Saturday, December 14, 2019

The RPG Folder Your Uncle Bert Stashed Under the Bed

Continuing this series.

This thing feels endless. But some goodies are lounging around in this forgotten hole. Also, I just noticed I'm going alphabetical because that's how the folder is defaulted. Too bad there's no "shuffle". But maybe I'll hit them randomly next time anyway.

No cover on this one, just a one-sheet list of d20 backgrounds for your D&D character. The mechanics are simple enough that I think they could easily work for nearly any version of the game, but certainly they will work flawlessly with OSR-friendly versions. And this is super fucking useful. I'm gonna put it in my gaming folder (like, a real folder that you hold in your hands) so I can whip it out next time I run a new game. It comes to us from the Zenopus Archives, a fantastic resource specifically based on the 1977 Holmes edition of D&D.

Bandits & Basilisks is a very short retroclone of OD&D by Albert Rakowski, another person I absolutely do not know. The game is only 7 pages or so and has no classes. I like that idea, no class. The text says you only have to roll for one thing: arcane lore. It's a percentile roll. But you also have to roll for surprise and, I guess, hit points and damage. But those ideas aren't fleshed out. I would say this is not just bare bones, it's barely bones. But if you already know how-to-OSR, and if you have this thing at your fingertips, I don't see why you couldn't run a good game with a few interesting little touches that aren't in most OSR games (such as that lore score or lack of classes). Also, Rakowski seems to be no slouch in the art department (see left). So why use public domain art on this PDF? I'm sure the answer is out there, probably on his blog.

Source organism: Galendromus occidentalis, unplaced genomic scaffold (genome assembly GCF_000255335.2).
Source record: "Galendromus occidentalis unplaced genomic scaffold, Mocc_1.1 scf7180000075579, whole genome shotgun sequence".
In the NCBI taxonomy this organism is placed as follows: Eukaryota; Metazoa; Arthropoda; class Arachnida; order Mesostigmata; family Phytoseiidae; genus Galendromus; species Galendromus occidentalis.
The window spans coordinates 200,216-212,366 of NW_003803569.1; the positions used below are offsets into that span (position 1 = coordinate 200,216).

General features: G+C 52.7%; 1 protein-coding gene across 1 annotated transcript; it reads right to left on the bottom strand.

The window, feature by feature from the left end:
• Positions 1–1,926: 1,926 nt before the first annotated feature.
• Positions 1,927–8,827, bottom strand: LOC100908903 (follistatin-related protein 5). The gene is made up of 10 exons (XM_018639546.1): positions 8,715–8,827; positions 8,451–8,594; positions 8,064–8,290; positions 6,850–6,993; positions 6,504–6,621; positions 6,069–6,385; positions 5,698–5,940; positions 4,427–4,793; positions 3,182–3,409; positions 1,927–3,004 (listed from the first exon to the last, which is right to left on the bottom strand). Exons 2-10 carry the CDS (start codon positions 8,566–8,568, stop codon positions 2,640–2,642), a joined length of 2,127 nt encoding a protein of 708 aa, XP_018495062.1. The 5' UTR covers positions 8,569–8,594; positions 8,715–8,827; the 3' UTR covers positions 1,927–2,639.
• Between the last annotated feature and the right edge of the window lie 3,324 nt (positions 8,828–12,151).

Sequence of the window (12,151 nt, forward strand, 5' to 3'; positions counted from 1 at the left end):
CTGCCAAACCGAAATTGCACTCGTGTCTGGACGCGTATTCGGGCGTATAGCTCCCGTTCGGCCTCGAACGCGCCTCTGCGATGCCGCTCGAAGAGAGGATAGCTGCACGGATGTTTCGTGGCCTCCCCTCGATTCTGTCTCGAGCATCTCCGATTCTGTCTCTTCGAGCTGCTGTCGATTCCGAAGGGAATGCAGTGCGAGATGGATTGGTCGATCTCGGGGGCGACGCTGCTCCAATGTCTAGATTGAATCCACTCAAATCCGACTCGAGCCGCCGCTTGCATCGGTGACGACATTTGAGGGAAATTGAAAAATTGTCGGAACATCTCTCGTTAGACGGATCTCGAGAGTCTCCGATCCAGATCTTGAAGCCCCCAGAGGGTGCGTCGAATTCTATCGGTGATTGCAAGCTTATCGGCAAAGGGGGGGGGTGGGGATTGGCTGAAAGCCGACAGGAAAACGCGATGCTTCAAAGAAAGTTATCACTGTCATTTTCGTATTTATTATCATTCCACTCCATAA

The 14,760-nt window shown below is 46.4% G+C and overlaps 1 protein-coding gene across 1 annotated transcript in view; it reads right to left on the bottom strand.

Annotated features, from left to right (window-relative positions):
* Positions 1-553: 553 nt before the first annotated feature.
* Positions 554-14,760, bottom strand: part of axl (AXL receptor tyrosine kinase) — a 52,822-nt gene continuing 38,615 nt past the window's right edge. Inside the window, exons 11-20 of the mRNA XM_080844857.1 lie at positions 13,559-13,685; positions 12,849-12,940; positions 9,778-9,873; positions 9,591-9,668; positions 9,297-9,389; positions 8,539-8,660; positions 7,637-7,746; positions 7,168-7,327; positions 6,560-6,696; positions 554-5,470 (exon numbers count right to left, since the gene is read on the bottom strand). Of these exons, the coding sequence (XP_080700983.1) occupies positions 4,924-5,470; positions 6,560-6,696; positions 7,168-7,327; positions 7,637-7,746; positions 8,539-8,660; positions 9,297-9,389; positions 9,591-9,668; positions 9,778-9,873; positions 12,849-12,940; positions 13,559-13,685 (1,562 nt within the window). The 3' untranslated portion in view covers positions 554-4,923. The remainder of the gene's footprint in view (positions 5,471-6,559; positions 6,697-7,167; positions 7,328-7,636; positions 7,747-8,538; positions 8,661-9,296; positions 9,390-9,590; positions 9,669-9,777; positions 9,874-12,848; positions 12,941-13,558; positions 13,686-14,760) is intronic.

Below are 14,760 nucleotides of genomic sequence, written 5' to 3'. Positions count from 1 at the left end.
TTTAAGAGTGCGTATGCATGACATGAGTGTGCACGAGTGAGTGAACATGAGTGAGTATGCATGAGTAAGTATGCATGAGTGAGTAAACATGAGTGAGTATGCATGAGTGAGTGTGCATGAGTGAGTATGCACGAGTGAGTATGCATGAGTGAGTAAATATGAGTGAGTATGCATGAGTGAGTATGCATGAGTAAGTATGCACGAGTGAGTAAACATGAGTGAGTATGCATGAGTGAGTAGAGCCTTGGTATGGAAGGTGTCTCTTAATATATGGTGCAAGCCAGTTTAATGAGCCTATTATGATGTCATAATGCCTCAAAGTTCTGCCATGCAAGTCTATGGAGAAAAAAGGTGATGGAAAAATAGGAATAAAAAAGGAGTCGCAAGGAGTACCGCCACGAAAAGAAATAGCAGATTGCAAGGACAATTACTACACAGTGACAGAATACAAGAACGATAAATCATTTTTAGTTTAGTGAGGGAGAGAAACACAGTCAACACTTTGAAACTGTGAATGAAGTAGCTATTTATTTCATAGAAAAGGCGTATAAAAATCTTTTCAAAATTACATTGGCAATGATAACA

I would use this for a small campaign in a very specific setting, perhaps in the classic 70s sci-fantasy vein.

Eleanor Bergmann's cool hand art.
Bastard Magic by D. G. Chapman, illustrated by Eleanor Bergmann, is a weird little book of hand
spells. Described as low level or cantrips, these spells may be possessed by any type of character. Each spell requires you to put a tattoo on that hand so that each person is limited to one spell per hand. Flippin' cool, huh?

I would use this in a dirty Lankhmar-style city and it would be knowledge held by a thieves' guild or something like that. I think that's a nasty good idea.

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